A federal bankruptcy judge has approved a restructuring that calls for the sale of struggling regional sports network Comcast SportsNet Houston to AT&T and DirecTV.
Halloween is typically a scary time filled with little ghosts and goblins roaming the streets... your neighbor's kid egging your house because he thinks club-store candy corn is lame ... your teenage daughter trying to sneak out of your house in a "slutty witch/vampire/nurse/etc." costume ... your 9-year-old son going to bed with Dots candy stuck to $3,000 worth of recently installed orthodontics. But it's a really scary time in the wireline and wireless businesses, too.
Online video streaming continues its major transgression into the consumer mainstream, with Frank N. Magid reporting that 83 percent of U.S. TV watchers now stream movies and TV shows, at least occasionally.
Charter Communications continues to line up the financing it needs to buy cable systems currently covering 1.5 million Time Warner Cable customers, announcing on Wednesday that it will sell $3.5 billion worth of speculative-grade bonds.
After 11 years of failed settlement attempts and legal arguments that reached U.S. Supreme Court, a class-action group of Philadelphia-area cable subscribers will get only a small fraction of the $875 million they had originally sought from Comcast.
Time Warner Cable reported 3.6 percent year-over-year third-quarter revenue growth to $5.71 billion, driven partly by 21.9 percent growth in business services. However, the cable company missed analysts' consensus revenue forecasts of $5.74 billion.
Technology company Arris posted 32 percent growth in year-over-year revenue to $1.4 billion in the third quarter, resulting in a profit of $54.6 million and earnings per share of 81 cents that beat analysts' forecast of 72 cents.
Speaking at the Goldman Sachs Communicopia Conference in New York on Sept. 10, CBS Corp. CEO Les Moonves made it very clear. "We the networks should not be penalized because you the station do not negotiate retrans properly," he said.
Facing strong public-opinion headwinds in a merger that is too far along to scuttle, Comcast is getting a lot of "conditions" thrown its way these days. One of the latest: A group of New York area lawmakers wants the conglomerate to provide free broadband to New York City public housing as a condition of the $45 million purchase of Time Warner Cable.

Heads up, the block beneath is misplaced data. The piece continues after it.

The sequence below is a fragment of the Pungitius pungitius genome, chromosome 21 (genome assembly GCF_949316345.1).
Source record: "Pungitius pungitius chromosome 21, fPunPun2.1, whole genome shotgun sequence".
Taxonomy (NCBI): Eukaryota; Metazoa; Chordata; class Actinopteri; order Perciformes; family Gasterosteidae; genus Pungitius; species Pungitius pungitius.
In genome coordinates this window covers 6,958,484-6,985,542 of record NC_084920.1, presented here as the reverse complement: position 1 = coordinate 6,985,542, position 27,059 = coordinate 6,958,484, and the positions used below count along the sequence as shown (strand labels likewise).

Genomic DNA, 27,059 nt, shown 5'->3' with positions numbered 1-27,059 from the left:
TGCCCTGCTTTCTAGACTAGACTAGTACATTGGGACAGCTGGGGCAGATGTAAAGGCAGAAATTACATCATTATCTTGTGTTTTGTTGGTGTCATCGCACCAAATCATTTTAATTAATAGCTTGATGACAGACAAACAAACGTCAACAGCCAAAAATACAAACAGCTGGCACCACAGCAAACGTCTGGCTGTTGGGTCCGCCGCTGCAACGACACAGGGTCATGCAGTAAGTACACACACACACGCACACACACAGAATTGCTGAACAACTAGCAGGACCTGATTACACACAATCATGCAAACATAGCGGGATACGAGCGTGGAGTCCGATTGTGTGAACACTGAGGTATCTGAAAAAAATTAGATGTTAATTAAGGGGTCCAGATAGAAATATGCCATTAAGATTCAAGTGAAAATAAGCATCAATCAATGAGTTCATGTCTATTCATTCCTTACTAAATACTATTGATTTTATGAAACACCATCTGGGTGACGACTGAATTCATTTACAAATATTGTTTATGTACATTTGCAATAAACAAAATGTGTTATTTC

Fueling arguments by pay-TV providers that its content is too widely distributed across over-the-top channels, Viacom has significantly expanded its partnership with Hulu.
European satellite company BSkyB continues to invest in American online video, announcing a $7 million series B investment in digital programming channel Whistle Sports.
Charter Communications reported 8 percent growth in third-quarter revenue to $2.3 billion, driven by narrowing video subscriber losses and burgeoning broadband customer gains.
Amid an aggressive expansion of its Wi-Fi network that aims to have around 8 million hotspots deployed in the U.S. by the end of 2014, Comcast is selling its subscribers on the hospitality angle.
The FCC has circulated a memo through its Media Bureau, formally proposing that linear over-the-top services like Aereo be considered multichannel video program distributors, with accompanying rights to retransmission consent licensing agreements.
Eight years after they split into two separately traded media and entertainment conglomerates, an investment analyst is calling for CBS Corp. and Viacom to reunite their forces. "A combined company would have a better ability to negotiate carriage with large MVPDs and preserve affiliate fee and retransmission growth rates," wrote Brett Harriss of Gabelli & Co.
YouTube CEO Susan Wojcicki said her Google-owned video platform may soon launch a subscription-based service
A West Virginia federal court has ordered Dish Network to pay $22,500 to a Charleston man who accused the satellite operator of calling him 31 times to collect a debt for services he never had.
Blame it on a post-steroid era featuring minimal offense, or the inclusion of the small-market Kansas City Royals ... or too much competition from the NFL. Whatever you attribute to this past week's awful World Series TV ratings, they're a concern to a pay-TV industry that's festooned together right now by sports program licensing rights.
While competition for pay-TV services is pushing subscriber fees down worldwide, both pay-TV revenue and subscribers are expected to grow significantly over the next five years.